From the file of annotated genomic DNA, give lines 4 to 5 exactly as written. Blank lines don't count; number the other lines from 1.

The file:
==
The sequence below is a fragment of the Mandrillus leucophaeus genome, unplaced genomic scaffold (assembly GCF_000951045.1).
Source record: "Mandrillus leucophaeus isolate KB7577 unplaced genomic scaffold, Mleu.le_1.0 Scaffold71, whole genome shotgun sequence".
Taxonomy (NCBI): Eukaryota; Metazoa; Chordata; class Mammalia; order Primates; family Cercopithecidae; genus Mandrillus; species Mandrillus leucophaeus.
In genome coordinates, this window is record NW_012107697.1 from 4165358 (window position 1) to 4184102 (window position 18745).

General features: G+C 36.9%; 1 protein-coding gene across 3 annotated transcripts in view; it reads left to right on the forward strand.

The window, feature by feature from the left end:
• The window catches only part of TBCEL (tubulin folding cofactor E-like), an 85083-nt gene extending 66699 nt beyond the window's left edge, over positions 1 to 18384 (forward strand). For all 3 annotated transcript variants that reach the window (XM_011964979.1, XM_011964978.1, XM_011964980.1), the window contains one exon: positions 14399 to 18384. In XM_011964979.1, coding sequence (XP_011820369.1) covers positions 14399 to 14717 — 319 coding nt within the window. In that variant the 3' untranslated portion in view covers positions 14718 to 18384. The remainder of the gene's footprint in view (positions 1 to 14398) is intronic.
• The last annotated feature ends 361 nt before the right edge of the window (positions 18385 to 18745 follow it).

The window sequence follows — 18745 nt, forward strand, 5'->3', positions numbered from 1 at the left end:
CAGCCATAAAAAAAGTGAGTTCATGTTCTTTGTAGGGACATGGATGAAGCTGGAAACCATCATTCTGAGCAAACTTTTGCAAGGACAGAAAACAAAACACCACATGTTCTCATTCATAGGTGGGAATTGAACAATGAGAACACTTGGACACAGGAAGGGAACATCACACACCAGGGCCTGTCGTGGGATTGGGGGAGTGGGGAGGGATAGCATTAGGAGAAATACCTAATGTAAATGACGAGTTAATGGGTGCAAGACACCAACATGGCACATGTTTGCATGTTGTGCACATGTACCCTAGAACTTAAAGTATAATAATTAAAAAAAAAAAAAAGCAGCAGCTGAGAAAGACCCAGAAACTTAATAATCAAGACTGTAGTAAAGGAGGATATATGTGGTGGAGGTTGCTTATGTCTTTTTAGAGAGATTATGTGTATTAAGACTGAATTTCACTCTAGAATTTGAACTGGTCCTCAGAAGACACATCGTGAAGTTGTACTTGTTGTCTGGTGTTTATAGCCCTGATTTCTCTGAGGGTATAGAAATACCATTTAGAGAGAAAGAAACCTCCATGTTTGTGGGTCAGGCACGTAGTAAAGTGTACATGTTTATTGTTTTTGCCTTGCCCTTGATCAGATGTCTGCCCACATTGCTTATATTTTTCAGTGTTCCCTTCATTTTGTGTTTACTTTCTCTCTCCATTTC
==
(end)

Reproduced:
In genome coordinates, this window is record NW_012107697.1 from 4165358 (window position 1) to 4184102 (window position 18745).

General features: G+C 36.9%; 1 protein-coding gene across 3 annotated transcripts in view; it reads left to right on the forward strand.